However, it was a fun film but some scenes just stood out more for me – especially the Robby anal sex conversation (yeah, I did just say that) and the balls-in-the-cup scene (I would really like to un-see that… please, please let me wash that from my brain). The first because it was super funny and unexpected. The second because I can’t erase it from my brain (I tried to look away… I really did).

Director Daniel Park being asked a question
Director Daniel Park being asked a question

On top of the raunchy comedy, the scenes where the various members of the cast explain different aspects of Korean-American culture (some of which also applies to Korean culture) were great – and a nice connection to the web series. Ever wanted to know about a “booking club” or what “oppa” means? They have you covered. (And having been to the first and said the second, they made me laugh.)

But I think the highlight for me, as I’m partial to character-driven stories, was the fact that the characters were all real – flawed but trying to better themselves.

If I was to describe the film in one sentence… it’s an engaging, and at times unexpected, bromance where we see the main characters become grownups, not just adults. Yes, it’s definitely a little over-the-top at times (like I said, I really wish I could scrub the beer balls scene from my brain) but that’s what makes it fun… and real. Because who hasn’t done some crazy-assed stuff in their lives? It’s also a mix of subtle and in-your-face adult humour which keeps you watching, even when you want to look away. Watching the characters deal with real situations like a bad boss or an ill parent keep the film grounded, while the crazier moments like before mentioned scene that I want to delete from my mind provide lighter moments and laughs. Plus you get a bit of an insight into partying in Koreatown in L.A.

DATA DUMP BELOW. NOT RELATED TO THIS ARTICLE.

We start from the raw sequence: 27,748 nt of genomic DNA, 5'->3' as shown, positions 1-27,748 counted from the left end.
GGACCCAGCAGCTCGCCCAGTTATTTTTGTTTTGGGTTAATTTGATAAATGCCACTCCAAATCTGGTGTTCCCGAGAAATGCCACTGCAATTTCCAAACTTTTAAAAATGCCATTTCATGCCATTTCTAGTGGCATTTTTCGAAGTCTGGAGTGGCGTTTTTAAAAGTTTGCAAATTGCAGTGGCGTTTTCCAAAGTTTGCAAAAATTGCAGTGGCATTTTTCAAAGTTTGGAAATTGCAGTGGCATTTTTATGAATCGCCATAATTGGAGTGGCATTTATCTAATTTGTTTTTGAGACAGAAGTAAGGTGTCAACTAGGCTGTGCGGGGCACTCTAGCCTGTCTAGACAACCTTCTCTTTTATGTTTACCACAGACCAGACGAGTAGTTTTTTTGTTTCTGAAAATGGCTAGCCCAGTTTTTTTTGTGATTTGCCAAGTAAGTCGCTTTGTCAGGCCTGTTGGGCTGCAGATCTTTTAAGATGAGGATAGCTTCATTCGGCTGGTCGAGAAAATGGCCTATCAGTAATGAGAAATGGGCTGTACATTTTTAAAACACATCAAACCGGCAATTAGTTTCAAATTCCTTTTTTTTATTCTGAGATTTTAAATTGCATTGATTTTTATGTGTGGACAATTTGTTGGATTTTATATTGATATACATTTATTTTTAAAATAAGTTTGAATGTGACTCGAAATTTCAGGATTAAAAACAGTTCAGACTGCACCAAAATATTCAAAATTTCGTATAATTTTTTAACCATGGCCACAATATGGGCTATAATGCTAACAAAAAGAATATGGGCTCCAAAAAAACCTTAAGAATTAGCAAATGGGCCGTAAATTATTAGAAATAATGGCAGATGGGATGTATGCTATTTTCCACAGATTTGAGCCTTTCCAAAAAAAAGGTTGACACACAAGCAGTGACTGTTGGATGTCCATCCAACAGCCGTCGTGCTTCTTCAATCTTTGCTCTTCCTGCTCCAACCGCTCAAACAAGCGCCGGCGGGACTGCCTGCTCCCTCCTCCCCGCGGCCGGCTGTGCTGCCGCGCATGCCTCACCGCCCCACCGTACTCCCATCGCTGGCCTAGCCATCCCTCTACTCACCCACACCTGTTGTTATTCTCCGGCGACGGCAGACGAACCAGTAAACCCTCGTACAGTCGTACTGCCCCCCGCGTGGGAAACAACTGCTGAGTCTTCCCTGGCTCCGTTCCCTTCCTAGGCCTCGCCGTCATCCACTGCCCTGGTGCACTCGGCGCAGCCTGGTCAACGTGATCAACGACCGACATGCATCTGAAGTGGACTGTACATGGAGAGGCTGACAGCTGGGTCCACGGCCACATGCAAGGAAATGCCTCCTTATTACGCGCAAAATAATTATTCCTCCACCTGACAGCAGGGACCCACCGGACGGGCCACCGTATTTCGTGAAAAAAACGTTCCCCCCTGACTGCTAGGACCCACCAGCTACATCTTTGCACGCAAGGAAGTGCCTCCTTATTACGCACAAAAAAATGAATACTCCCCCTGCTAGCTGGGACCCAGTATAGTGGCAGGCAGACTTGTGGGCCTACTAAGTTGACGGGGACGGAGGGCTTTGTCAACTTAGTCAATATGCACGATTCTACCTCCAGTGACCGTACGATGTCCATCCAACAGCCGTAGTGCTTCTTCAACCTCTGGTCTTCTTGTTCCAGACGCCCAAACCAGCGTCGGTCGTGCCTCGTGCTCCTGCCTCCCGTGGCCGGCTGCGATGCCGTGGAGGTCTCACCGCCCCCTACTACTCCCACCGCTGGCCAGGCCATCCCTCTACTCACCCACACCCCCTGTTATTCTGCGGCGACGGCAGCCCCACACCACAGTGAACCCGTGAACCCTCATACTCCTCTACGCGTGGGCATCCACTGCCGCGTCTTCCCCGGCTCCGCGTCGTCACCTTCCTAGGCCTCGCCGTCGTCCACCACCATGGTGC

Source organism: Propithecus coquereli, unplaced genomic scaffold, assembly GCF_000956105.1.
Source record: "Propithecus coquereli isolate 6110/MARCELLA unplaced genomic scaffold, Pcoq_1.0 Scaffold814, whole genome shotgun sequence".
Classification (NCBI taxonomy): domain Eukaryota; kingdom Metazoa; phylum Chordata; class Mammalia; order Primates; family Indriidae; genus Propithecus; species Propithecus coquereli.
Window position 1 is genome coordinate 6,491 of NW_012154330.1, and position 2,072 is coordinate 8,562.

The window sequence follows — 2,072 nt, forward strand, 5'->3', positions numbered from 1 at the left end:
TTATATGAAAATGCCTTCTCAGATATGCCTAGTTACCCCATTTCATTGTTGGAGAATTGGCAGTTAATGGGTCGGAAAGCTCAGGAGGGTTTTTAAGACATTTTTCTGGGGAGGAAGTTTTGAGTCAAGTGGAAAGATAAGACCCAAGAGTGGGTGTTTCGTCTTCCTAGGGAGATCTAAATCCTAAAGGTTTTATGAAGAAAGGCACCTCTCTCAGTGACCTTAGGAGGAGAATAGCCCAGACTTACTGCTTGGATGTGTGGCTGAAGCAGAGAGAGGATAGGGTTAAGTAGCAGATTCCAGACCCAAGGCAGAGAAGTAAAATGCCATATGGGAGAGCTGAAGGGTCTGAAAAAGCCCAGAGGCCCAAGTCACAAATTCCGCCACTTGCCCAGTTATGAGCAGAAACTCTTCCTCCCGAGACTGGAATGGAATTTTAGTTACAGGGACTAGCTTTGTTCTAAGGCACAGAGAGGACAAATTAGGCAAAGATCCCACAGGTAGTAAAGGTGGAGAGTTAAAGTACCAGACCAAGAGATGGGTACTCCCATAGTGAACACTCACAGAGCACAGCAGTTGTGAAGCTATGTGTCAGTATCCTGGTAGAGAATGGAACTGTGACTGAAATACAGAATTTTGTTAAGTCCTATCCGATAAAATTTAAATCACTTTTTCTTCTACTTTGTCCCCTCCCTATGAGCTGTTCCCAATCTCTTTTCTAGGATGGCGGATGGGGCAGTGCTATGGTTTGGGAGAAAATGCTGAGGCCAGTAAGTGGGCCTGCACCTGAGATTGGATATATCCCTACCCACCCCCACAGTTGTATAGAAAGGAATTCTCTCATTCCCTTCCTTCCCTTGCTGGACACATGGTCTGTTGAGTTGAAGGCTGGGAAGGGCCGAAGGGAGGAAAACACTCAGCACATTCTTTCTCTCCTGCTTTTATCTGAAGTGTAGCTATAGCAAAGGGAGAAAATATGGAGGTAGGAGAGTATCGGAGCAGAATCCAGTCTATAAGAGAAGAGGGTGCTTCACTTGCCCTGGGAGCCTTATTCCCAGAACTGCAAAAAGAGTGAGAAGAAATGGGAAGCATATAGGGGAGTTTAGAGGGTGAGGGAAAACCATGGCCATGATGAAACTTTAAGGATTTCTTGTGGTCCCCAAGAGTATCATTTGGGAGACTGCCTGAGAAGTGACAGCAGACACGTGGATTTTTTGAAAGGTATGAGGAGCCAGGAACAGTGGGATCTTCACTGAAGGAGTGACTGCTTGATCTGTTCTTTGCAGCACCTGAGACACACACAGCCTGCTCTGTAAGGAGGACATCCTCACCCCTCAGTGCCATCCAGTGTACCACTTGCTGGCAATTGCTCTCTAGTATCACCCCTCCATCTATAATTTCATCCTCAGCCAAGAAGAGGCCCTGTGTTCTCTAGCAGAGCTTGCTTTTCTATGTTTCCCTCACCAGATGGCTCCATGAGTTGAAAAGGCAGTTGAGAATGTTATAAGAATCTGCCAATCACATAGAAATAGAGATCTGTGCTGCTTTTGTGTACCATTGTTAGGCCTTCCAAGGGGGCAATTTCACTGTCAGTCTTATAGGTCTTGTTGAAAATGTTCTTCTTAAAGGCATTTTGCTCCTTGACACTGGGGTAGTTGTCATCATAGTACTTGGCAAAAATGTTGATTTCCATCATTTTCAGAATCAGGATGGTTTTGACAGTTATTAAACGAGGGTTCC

Danny Cho answering one of the questions
Danny Cho answering one of the questions

Final Thoughts

All in all, I enjoyed watching Ktown Cowboys and would recommend it, with the cravat that it’s definitely an adult film (I don’t think it’s been rated yet) and the humour won’t be for everyone. Is it a great film, no but it’s a good one, especially for a first feature (by director Daniel Park). Those who watched and liked the web series will especially enjoy it. Hopefully it comes to Toronto as I think it would do well here.

And as a film junkie, I loved the Q&A afterwards (photos are from the Q&A).

Have you seen Ktown Cowboys? What did you think? Did you watch the original web series?

Cindy Zimmer

Live life to the fullest everyday - this is a the philosophy I try to live by and it's taken me on many adventures. I write about Korean culture from a non-Korean perspective as the editor/founder of ATK Magazine and I'm the Chair of the Board of Directors of the Toronto Korean Film Festival (TKFF). Previously, I ran a Korean-English language exchange group (in Toronto) for 3 years to stay connected to my three years living in Korea as an English teacher. I love music, film, food and sports and write about 3 of the 4.